You may have heard about, or read this post called "Don't Tell Me To Love My Body". Just to warn you, it may be triggering for some who have body image issues. I read it the other day, and it's something I've seen in multiple places over the past week. I'll be honest with you: it actually made me question what I do here on A Recipe for Sanity. Just for a second. Because I do write about positive body image and I do encourage people of all shapes, sizes, colors, genders, etc to love their bodies.
Basically, the woman who wrote the post (and this is my interpretation after reading it over a few times) believes that by being told to love her body, she is being told how to feel. Rather than trying to interpret it all for you, I'll post a few quotes so you can get an idea (any emphasis on words or phrases is my own):
"Maybe the fact that I don’t love my body isn’t really an issue. Maybe the problem is that everyone thinks I should love my body. That loving my body is some kind of standard of womanly goodness in and of itself."
"Or maybe me loving my body is about you. And how you feel about how I feel about my body. If I tell you that “I love my body. I love my freckles. I even love my sagging ass because it’s on my body.” You’ll pat me on the back and tell me that I’m getting it. And I’m not making anyone uncomfortable by complaining about how much I dislike being held up to fucked up beauty standards and how it fucks with my head."
"The problem is someone else telling me how to feel. The problem is being told that there is a standard of beauty, and I should ignore it. I should ignore it despite the fact that everyone is still holding me to it. I should ignore it and create my own."
By reading these quotes, you might see why I started to question myself. Am I trying to tell people that their feelings of hatred and disgust toward their own bodies are not acceptable, and they aren't allowed to feel that way? Am I trying to tell people that they should invent their own standard of beauty and ignore society's standards? Truly, I don't think I am.
Here's the problem I had with this idea: loving your body does not have to mean invalidating your feelings of negative body image or self-worth. I make an effort every day to love and accept what I look like. But does that mean I never have negative feelings about it? That I don't call myself names, or catch a glimpse of myself in a window's reflection, and feel awful? No, it really doesn't. I still have those days.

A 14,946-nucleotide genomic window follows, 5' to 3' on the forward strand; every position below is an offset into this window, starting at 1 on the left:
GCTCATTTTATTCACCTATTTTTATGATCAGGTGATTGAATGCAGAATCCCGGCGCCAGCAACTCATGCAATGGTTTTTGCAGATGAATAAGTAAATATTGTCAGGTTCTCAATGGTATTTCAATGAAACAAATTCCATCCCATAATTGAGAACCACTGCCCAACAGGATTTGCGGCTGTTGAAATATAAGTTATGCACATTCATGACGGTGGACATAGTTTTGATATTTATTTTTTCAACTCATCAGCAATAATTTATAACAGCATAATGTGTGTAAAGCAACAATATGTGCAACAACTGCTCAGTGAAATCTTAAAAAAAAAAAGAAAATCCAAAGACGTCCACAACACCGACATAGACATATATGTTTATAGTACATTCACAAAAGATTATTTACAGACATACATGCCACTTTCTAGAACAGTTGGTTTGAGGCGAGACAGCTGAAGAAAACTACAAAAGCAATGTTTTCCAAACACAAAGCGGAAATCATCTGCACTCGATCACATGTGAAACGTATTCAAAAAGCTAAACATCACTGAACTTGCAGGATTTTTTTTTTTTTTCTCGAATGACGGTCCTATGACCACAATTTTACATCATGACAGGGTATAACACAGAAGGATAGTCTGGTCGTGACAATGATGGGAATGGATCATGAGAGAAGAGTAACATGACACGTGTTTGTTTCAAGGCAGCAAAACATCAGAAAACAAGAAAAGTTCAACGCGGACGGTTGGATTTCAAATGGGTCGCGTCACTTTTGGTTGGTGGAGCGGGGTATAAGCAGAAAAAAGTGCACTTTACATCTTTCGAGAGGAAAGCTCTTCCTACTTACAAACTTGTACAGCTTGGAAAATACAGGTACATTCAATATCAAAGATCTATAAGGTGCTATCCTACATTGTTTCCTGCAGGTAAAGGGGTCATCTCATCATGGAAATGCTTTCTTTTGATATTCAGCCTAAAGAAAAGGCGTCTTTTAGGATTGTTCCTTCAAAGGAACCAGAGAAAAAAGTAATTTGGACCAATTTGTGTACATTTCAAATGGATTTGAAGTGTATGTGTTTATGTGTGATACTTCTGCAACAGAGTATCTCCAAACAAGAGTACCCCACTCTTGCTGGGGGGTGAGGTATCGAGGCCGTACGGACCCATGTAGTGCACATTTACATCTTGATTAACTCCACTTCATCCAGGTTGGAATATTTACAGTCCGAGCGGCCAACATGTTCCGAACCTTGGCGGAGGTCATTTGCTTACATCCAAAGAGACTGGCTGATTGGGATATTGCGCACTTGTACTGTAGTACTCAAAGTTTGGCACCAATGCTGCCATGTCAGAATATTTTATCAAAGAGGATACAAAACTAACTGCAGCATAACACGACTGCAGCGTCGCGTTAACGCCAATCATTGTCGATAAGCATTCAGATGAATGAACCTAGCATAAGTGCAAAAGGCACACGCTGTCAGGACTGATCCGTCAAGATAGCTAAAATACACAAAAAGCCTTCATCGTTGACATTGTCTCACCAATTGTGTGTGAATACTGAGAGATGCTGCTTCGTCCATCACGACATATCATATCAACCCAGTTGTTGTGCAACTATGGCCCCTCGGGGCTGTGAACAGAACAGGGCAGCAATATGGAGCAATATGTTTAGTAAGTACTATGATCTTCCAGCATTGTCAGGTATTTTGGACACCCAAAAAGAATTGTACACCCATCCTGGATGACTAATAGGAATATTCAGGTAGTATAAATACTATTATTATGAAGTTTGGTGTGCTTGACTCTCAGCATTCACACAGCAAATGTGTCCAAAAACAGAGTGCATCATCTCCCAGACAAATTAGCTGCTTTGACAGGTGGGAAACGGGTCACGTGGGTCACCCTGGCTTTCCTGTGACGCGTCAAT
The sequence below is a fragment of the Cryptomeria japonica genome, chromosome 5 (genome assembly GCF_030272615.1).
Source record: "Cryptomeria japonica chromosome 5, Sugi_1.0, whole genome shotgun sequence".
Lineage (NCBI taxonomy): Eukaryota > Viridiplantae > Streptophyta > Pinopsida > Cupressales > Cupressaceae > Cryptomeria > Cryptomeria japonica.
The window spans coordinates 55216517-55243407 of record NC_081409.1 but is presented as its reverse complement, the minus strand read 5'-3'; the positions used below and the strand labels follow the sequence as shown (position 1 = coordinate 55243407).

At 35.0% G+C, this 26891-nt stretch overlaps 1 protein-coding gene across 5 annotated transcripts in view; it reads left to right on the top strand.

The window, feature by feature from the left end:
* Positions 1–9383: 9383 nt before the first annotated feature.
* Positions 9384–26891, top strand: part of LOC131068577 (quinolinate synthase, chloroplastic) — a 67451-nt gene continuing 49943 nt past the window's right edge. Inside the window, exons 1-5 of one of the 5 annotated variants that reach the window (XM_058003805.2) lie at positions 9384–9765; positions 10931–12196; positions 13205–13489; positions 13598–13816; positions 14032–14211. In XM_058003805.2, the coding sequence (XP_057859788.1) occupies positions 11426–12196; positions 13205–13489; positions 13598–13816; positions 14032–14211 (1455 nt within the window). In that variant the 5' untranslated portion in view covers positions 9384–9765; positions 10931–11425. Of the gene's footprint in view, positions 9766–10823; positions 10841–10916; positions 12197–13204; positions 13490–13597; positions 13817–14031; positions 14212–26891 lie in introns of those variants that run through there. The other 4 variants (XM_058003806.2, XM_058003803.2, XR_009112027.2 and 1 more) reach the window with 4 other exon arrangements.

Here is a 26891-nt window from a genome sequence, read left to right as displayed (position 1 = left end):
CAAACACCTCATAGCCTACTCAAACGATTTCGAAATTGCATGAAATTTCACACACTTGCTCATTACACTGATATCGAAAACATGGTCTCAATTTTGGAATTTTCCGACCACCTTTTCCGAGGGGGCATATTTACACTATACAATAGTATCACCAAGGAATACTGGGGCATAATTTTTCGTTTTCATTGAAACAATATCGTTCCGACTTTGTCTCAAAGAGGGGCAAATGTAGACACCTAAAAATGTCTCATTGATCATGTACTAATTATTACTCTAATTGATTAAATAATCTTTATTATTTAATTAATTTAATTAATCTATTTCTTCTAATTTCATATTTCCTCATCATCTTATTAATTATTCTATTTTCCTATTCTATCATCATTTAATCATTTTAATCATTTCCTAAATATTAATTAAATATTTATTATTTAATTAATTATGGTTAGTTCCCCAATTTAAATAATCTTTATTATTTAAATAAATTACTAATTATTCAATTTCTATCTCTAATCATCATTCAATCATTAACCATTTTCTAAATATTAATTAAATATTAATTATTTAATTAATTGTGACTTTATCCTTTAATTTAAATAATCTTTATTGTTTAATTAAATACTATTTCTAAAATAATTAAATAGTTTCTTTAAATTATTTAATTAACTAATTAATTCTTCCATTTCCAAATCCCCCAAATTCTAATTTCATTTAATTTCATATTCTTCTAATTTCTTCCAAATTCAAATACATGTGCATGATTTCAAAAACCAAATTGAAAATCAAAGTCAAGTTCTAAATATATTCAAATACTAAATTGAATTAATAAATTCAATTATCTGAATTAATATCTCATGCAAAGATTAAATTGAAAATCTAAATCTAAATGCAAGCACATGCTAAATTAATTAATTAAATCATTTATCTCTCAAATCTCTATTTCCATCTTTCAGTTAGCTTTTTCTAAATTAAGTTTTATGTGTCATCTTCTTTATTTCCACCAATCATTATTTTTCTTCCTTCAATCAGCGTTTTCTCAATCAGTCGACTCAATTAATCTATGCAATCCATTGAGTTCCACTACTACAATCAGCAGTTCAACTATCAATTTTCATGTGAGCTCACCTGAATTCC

I am also not under the mistaken impression that because I am trying to love and accept my size 18/20 self, that society feels the same way. I am in no way deluded into thinking that all of a sudden, because I like my body, American Apparel is going to call me and say, "You know what, Ashley? We were wrong about not including people of your size in our clothing line. We're going to change that and embrace everybody." Or that suddenly, tons of guys my age will start hitting on me and thinking bigger is beautiful (although, hey, some do. Rock on, gentlemen). Believe me, I understand that what I look like doesn't appeal to everyone. And by everyone, I mean clothing stores, doctors offices, men, women, Michelle Obama, etc. etc. etc. But you know what? I am really tired of giving a shit about that. I wasted a lot of time and energy hurting my body and my spirit by engaging in eating disordered behaviors because I believed that if I was thinner, my life would be perfect. And it never was.
Loving myself and loving my body is NOT dependent on what society thinks of me. It's dependent on me. I don't love who I am and work on my body image because I believe society will change if I do so. I do it because I am not going to spend however many years I have left on this earth allowing people I do not even know to dictate how I feel about myself. I am also tired of allowing those same people's opinions to dictate what I wear and what I can do with my body.
Guess what? I'm going to keep exercising. Even though the stereotype is that I must not take care of myself or my body. I'm going to keep eating healthy, even though doctors have told me they think I must be making poor food choices. I'm going to keep wearing cute clothes that people who aren't plus-sized think is cute, because I can have just as much fun with my clothing as anyone else. I will keep getting stronger physically and mentally, and I will keep healing. And I will love myself. And whatever I look like when I come to the end of this recovery journey is fine with me.
I am in no way trying to be another voice that invalidates this woman's feelings. If she feels negatively about her body, she has every right to do so. But I wanted to be the voice that says we also have another option: we can choose to work on feeling good about ourselves and taking care of ourselves no matter what other people say. It doesn't mean everyone will think we are beautiful, or that we will change anyone's mind about size or beauty standards. But it does mean we might be able to look in that window's reflection one day and think, "Damn, I am fabulous." And to me, that's worth the fight.